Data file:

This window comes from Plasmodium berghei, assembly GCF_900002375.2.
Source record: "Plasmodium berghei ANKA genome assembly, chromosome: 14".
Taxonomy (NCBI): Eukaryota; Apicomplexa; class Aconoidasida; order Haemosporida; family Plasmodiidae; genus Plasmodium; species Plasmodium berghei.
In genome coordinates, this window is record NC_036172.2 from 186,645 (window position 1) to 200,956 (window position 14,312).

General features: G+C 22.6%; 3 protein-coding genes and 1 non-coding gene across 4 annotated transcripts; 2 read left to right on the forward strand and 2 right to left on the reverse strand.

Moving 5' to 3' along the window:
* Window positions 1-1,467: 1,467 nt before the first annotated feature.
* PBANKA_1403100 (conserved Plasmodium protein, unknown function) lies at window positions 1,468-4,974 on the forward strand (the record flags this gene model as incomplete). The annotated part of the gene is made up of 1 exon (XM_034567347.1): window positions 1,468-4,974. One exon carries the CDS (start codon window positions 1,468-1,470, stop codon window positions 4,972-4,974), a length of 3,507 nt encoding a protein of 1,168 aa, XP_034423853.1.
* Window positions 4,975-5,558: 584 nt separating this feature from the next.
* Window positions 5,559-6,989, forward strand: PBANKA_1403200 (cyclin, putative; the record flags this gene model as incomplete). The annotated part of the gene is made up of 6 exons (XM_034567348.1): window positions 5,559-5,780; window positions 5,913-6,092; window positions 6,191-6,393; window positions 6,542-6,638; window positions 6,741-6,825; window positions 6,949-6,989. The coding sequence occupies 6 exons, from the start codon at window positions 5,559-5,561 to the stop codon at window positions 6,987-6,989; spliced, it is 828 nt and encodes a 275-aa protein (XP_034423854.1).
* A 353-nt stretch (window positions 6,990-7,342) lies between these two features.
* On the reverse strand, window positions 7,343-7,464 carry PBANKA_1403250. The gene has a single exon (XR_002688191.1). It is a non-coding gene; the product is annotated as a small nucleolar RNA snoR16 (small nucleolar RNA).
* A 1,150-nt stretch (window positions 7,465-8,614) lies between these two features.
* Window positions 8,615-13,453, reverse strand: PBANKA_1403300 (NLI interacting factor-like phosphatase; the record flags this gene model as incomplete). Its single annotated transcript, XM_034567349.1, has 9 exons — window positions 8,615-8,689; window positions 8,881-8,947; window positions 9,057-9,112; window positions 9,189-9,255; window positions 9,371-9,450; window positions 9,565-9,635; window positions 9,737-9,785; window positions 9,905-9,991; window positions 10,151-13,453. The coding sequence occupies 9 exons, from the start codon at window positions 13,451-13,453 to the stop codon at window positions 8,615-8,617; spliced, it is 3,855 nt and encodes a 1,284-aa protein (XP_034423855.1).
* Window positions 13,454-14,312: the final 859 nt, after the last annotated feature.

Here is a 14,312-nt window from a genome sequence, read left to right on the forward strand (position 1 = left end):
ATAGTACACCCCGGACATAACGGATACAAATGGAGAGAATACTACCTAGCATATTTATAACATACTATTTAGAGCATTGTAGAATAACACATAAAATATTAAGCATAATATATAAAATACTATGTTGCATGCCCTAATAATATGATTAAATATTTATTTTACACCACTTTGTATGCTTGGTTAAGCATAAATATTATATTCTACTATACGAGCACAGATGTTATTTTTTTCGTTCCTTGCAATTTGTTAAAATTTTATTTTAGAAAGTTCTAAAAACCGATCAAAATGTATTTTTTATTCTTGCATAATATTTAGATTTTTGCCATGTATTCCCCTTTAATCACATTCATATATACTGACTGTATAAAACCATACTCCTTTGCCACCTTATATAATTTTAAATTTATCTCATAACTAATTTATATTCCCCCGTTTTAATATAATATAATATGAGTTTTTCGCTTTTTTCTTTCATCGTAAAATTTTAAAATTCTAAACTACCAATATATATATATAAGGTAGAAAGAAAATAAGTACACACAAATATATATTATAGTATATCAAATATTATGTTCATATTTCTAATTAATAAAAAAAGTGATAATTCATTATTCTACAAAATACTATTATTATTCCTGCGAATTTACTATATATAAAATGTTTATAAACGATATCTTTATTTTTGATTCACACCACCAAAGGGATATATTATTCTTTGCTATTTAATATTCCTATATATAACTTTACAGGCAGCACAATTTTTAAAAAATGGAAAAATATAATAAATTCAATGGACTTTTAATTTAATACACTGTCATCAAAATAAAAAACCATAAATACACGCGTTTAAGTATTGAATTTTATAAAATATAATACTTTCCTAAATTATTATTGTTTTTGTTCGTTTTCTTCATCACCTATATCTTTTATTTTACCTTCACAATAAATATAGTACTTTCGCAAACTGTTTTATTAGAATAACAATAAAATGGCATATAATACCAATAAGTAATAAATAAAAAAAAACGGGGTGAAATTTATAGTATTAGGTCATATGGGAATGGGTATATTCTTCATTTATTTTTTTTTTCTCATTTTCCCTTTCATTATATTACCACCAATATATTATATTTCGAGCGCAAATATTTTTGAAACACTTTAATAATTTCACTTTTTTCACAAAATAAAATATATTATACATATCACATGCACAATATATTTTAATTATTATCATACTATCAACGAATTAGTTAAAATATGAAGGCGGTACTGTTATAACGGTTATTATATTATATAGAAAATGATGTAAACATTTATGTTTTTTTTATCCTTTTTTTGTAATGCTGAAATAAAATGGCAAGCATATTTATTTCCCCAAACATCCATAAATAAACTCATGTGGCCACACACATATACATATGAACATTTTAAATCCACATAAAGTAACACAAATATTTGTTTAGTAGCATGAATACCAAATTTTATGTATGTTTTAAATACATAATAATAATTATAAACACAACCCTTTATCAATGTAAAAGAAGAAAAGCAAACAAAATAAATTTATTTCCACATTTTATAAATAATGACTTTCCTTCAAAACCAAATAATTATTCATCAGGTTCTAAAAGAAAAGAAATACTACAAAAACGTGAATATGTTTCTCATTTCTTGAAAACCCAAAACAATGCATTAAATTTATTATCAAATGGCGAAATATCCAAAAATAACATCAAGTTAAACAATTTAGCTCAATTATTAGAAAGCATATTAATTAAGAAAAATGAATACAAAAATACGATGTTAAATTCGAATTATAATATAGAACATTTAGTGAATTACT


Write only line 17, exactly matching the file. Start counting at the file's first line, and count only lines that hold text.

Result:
ATAGTACACCCCGGACATAACGGATACAAATGGAGAGAATACTACCTAGCATATTTATAACATACTATTTAGAGCATTGTAGAATAACACATAAAATATTAAGCATAATATATAAAATACTATGTTGCATGCCCTAATAATATGATTAAATATTTATTTTACACCACTTTGTATGCTTGGTTAAGCATAAATATTATATTCTACTATACGAGCACAGATGTTATTTTTTTCGTTCCTTGCAATTTGTTAAAATTTTATTTTAGAAAGTTCTAAAAACCGATCAAAATGTATTTTTTATTCTTGCATAATATTTAGATTTTTGCCATGTATTCCCCTTTAATCACATTCATATATACTGACTGTATAAAACCATACTCCTTTGCCACCTTATATAATTTTAAATTTATCTCATAACTAATTTATATTCCCCCGTTTTAATATAATATAATATGAGTTTTTCGCTTTTTTCTTTCATCGTAAAATTTTAAAATTCTAAACTACCAATATATATATATAAGGTAGAAAGAAAATAAGTACACACAAATATATATTATAGTATATCAAATATTATGTTCATATTTCTAATTAATAAAAAAAGTGATAATTCATTATTCTACAAAATACTATTATTATTCCTGCGAATTTACTATATATAAAATGTTTATAAACGATATCTTTATTTTTGATTCACACCACCAAAGGGATATATTATTCTTTGCTATTTAATATTCCTATATATAACTTTACAGGCAGCACAATTTTTAAAAAATGGAAAAATATAATAAATTCAATGGACTTTTAATTTAATACACTGTCATCAAAATAAAAAACCATAAATACACGCGTTTAAGTATTGAATTTTATAAAATATAATACTTTCCTAAATTATTATTGTTTTTGTTCGTTTTCTTCATCACCTATATCTTTTATTTTACCTTCACAATAAATATAGTACTTTCGCAAACTGTTTTATTAGAATAACAATAAAATGGCATATAATACCAATAAGTAATAAATAAAAAAAAACGGGGTGAAATTTATAGTATTAGGTCATATGGGAATGGGTATATTCTTCATTTATTTTTTTTTTCTCATTTTCCCTTTCATTATATTACCACCAATATATTATATTTCGAGCGCAAATATTTTTGAAACACTTTAATAATTTCACTTTTTTCACAAAATAAAATATATTATACATATCACATGCACAATATATTTTAATTATTATCATACTATCAACGAATTAGTTAAAATATGAAGGCGGTACTGTTATAACGGTTATTATATTATATAGAAAATGATGTAAACATTTATGTTTTTTTTATCCTTTTTTTGTAATGCTGAAATAAAATGGCAAGCATATTTATTTCCCCAAACATCCATAAATAAACTCATGTGGCCACACACATATACATATGAACATTTTAAATCCACATAAAGTAACACAAATATTTGTTTAGTAGCATGAATACCAAATTTTATGTATGTTTTAAATACATAATAATAATTATAAACACAACCCTTTATCAATGTAAAAGAAGAAAAGCAAACAAAATAAATTTATTTCCACATTTTATAAATAATGACTTTCCTTCAAAACCAAATAATTATTCATCAGGTTCTAAAAGAAAAGAAATACTACAAAAACGTGAATATGTTTCTCATTTCTTGAAAACCCAAAACAATGCATTAAATTTATTATCAAATGGCGAAATATCCAAAAATAACATCAAGTTAAACAATTTAGCTCAATTATTAGAAAGCATATTAATTAAGAAAAATGAATACAAAAATACGATGTTAAATTCGAATTATAATATAGAACATTTAGTGAATTACT